Ingredients lists on makeup and cosmetic products are baffling! Whilst pregnant women know to avoid wine, soft cheeses and sushi, what products to stop putting on your skin can be daunting. Here are some tips for cosmetic ingredients that are best avoided.
- Salicylic acid
Salicylic acid is the ingredient that is often used in skincare products, especially for acne-prone skin. High doses of the acid in its oral form have been shown in studies to cause birth defects and various pregnancy complications, however, doctors are cautious about recommending that pregnant women avoid the topical use of salicylic acid altogether. The concern is greater however about face and body peels containing salicylic acid. The bottom line is that these products are probably best to avoid. Also check for 3-hydroxypropionic acid, trethocanic acid and tropic acid.
These are found in some anti-aging moisturisers as they are used to help reduce wrinkles and improve skin tone. Retinoids are a type of vitamin A that speeds up cell division and many experts recommend that expectant moms stay away from them. Some studies have shown that high doses of vitamin A during pregnancy can be harmful to an unborn child. Oral retinoids, such as isotretinoin (Accutane, an acne treatment), are known to cause birth defects. However, topical retinoids have not been shown to cause problems in pregnant women. Look out for Vitamin A, retinoic acid, retinyl palmitate, retinaldehyde, adapalene, tretinoin, tazarotene and isotretinoin.
- Aluminium chloride hexahydrate
Aluminium chloride hexahydrate is an antiperspirant that works by affecting the cells that produce sweat. Classified as FDA pregnancy category C, it is therefore not known whether aluminium chloride hexahydrate will harm an unborn baby but the risks cannot be ruled out. Also check for aluminium chloride hexahydrate and aluminium chlorohydrate.
Make sure your sunscreen doesn't list oxybenzone on the back. The chemical readily absorbs into your skin and has been linked to low birth weights. It's also known to interfere with the body's hormones that may cause developmental problems in unborn babies. Look for avobenzone, homosalate, octisalate, octocrylene, oxybenzone, oxtinoxate, menthyl anthranilate and oxtocrylene.
- Dihydroxyacetone (DHA)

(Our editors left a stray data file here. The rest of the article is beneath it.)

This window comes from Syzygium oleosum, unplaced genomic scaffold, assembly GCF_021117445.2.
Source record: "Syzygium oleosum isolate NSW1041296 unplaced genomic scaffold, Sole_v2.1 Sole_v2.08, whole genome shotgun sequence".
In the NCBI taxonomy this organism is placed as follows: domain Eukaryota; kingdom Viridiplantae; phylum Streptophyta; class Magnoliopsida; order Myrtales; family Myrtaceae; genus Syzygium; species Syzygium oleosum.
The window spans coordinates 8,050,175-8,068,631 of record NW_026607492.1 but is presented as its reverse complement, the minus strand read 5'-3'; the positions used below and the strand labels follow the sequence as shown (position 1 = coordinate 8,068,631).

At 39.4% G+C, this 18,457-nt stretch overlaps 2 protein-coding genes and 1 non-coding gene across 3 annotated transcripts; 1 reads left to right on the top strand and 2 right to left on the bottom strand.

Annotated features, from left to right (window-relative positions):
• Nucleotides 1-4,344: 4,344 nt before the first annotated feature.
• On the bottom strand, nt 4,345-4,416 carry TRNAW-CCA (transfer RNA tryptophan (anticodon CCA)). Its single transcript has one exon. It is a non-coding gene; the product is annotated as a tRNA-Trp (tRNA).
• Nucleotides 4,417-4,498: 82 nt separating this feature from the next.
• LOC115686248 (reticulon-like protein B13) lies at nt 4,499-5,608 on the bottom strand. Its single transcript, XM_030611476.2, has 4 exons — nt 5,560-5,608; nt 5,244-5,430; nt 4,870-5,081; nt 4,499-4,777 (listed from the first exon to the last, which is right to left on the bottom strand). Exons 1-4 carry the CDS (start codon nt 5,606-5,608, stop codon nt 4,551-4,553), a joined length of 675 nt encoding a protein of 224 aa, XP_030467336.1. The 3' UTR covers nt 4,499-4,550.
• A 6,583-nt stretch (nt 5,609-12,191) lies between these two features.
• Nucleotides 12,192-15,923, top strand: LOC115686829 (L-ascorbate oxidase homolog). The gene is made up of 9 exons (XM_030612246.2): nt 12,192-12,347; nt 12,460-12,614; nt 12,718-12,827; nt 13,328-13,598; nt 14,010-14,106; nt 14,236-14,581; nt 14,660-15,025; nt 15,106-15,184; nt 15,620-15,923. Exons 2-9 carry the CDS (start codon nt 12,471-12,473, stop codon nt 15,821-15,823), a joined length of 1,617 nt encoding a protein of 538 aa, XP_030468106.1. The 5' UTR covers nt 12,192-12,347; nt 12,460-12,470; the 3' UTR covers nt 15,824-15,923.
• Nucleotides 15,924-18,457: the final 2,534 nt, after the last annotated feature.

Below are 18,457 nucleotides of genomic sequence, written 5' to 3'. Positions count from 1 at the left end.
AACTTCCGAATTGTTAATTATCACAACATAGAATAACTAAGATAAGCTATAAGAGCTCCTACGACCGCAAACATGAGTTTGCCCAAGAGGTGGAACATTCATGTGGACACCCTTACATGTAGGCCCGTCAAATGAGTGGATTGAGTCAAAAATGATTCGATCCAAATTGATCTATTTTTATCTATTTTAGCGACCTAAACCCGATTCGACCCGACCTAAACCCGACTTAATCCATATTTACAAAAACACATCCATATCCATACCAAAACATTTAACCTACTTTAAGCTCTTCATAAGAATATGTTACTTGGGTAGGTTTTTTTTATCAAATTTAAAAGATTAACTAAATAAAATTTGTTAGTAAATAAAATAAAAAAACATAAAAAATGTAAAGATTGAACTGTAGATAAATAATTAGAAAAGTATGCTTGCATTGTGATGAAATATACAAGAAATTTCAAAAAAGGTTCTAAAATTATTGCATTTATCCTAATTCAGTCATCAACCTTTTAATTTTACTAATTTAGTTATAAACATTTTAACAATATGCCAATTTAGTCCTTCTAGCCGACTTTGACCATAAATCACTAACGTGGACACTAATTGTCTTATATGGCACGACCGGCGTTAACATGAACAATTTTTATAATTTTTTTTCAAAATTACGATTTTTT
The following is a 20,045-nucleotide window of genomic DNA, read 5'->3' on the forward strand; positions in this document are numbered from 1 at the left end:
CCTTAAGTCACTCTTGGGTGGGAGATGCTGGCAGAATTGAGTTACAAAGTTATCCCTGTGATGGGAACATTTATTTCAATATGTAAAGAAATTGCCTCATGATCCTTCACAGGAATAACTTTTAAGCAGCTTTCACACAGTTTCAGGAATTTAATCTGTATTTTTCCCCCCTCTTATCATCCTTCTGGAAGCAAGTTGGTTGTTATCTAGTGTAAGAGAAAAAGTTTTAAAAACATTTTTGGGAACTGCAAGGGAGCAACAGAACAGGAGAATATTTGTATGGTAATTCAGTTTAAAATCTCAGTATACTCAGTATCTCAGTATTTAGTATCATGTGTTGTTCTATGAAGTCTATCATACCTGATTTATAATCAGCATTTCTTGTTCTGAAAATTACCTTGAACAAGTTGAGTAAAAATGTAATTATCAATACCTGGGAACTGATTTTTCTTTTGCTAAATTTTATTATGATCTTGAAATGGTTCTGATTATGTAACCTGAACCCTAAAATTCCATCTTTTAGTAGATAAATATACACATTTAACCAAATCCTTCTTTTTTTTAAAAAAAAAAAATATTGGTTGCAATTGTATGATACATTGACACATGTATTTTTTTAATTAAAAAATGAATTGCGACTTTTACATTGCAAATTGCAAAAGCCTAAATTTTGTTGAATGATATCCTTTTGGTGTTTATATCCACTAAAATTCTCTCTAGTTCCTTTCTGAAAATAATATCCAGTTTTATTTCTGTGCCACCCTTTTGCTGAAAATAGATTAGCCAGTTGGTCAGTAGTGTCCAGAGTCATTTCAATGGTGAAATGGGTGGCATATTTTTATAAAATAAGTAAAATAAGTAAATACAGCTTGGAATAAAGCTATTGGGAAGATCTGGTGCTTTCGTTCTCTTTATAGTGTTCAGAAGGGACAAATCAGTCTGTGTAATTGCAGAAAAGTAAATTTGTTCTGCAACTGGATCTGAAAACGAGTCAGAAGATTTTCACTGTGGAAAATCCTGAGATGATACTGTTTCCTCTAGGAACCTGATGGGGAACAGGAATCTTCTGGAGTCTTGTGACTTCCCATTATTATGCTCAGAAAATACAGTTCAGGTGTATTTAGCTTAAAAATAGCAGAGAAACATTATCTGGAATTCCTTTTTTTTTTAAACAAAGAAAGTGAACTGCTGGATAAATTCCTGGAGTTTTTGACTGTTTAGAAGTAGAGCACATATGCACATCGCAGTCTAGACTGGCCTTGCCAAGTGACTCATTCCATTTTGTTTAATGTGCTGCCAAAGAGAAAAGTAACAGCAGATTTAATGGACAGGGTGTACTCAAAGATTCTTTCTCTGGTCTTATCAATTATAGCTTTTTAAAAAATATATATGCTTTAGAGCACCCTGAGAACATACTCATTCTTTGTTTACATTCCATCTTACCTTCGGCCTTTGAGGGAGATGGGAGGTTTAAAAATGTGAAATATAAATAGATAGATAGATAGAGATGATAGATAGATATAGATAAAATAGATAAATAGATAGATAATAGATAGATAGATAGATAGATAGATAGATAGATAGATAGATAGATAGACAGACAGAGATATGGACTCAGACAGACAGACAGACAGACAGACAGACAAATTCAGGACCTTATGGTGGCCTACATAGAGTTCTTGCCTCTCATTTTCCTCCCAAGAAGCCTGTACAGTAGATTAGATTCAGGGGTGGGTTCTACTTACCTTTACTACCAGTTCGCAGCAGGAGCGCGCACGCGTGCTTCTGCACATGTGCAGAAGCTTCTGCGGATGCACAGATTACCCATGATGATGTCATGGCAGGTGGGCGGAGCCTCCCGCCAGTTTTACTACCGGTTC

This is found in spray self-tanners and it reacts with cells in the outer layer of skin and leads to a change in pigment. The DHA isn’t thought to be absorbed into the body so can’t harm the baby. Whilst fake tan products are generally safe to use during pregnancy, as the skin of pregnant women is more sensitive, always do a patch test first to check for an allergic reaction. Fake tan contains Dihydroxyacetone (DHA). The NHS recommends that it may be better to avoid spray tans as the effects of breathing in the spray are unknown.
- Diethanolamine (DEA)
This is found in hair and body products and is primarily used in shampoos and lotions to provide lather. It has already been restricted in the European Union and The Skin Deep database for cosmetic safety even gives DEA a score of 7, or very toxic and hazardous. Stay clear of diethanolamine, oleamide DEA, lauramide DEA and cocamide DEA.
Parabens are utilised in preventing the growth of bacteria in a wide range of consumer products. In the EU, there are strict limits on the amount of parabens that can be used in cosmetic products, therefore, the levels of parabens in cosmetics in the EU are considered to be safe. However more recent studies have shown that parabens are oestrogenic, meaning they mimic the effects of oestrogen in the body. Although parabens are not yet proven to be a danger to health, whilst pregnant it may be better to avoid. Keep away from propyl, butyl, isopropyl, isobutyl and methyl parabens.
These are found in products with synthetic fragrances and in nail polishes. Two phthalates often used in cosmetics have been banned in the European Union. Unfortunately, phthalates are still found in some nail polishes according to the Campaign for Safe Cosmetics. Avoid diethyl and dibutyl especially.
More still needs to be learnt about many chemicals that are found in cosmetics and their effects on pregnant women. Having said that, it is generally considered that being over cautious is no bad thing when it comes to choosing what to put on your skin.